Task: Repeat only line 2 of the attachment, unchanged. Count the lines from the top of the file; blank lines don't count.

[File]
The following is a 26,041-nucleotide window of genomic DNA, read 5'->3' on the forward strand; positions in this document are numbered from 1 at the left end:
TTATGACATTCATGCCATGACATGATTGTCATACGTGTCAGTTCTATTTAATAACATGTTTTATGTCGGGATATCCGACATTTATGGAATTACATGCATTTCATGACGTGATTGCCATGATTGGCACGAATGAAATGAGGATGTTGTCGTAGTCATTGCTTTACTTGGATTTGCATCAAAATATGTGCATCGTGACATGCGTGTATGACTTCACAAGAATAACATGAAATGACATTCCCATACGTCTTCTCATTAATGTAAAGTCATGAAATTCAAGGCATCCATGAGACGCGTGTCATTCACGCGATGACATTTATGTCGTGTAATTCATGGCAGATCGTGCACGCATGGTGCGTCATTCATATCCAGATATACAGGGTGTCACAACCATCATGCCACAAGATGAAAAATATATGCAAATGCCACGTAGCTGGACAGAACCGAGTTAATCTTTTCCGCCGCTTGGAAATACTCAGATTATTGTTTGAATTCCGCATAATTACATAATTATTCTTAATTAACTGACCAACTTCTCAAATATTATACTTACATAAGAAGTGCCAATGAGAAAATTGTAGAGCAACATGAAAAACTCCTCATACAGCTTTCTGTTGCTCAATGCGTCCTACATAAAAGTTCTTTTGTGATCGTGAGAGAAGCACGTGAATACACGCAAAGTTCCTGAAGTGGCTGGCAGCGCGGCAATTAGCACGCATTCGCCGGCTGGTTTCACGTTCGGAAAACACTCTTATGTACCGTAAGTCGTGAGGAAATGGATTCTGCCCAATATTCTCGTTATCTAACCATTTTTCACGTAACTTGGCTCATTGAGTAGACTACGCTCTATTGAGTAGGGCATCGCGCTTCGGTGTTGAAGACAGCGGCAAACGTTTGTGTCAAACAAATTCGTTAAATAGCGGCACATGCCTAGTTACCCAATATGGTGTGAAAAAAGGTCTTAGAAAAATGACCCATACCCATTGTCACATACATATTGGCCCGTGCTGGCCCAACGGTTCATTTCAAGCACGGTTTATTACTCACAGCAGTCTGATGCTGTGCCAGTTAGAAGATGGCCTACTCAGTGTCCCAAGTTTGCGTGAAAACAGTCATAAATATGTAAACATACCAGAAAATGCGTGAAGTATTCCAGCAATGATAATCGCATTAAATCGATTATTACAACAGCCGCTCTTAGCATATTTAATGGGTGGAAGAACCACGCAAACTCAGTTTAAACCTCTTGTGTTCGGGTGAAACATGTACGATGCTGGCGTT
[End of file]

TTATGACATTCATGCCATGACATGATTGTCATACGTGTCAGTTCTATTTAATAACATGTTTTATGTCGGGATATCCGACATTTATGGAATTACATGCATTTCATGACGTGATTGCCATGATTGGCACGAATGAAATGAGGATGTTGTCGTAGTCATTGCTTTACTTGGATTTGCATCAAAATATGTGCATCGTGACATGCGTGTATGACTTCACAAGAATAACATGAAATGACATTCCCATACGTCTTCTCATTAATGTAAAGTCATGAAATTCAAGGCATCCATGAGACGCGTGTCATTCACGCGATGACATTTATGTCGTGTAATTCATGGCAGATCGTGCACGCATGGTGCGTCATTCATATCCAGATATACAGGGTGTCACAACCATCATGCCACAAGATGAAAAATATATGCAAATGCCACGTAGCTGGACAGAACCGAGTTAATCTTTTCCGCCGCTTGGAAATACTCAGATTATTGTTTGAATTCCGCATAATTACATAATTATTCTTAATTAACTGACCAACTTCTCAAATATTATACTTACATAAGAAGTGCCAATGAGAAAATTGTAGAGCAACATGAAAAACTCCTCATACAGCTTTCTGTTGCTCAATGCGTCCTACATAAAAGTTCTTTTGTGATCGTGAGAGAAGCACGTGAATACACGCAAAGTTCCTGAAGTGGCTGGCAGCGCGGCAATTAGCACGCATTCGCCGGCTGGTTTCACGTTCGGAAAACACTCTTATGTACCGTAAGTCGTGAGGAAATGGATTCTGCCCAATATTCTCGTTATCTAACCATTTTTCACGTAACTTGGCTCATTGAGTAGACTACGCTCTATTGAGTAGGGCATCGCGCTTCGGTGTTGAAGACAGCGGCAAACGTTTGTGTCAAACAAATTCGTTAAATAGCGGCACATGCCTAGTTACCCAATATGGTGTGAAAAAAGGTCTTAGAAAAATGACCCATACCCATTGTCACATACATATTGGCCCGTGCTGGCCCAACGGTTCATTTCAAGCACGGTTTATTACTCACAGCAGTCTGATGCTGTGCCAGTTAGAAGATGGCCTACTCAGTGTCCCAAGTTTGCGTGAAAACAGTCATAAATATGTAAACATACCAGAAAATGCGTGAAGTATTCCAGCAATGATAATCGCATTAAATCGATTATTACAACAGCCGCTCTTAGCATATTTAATGGGTGGAAGAACCACGCAAACTCAGTTTAAACCTCTTGTGTTCGGGTGAAACATGTACGATGCTGGCGTT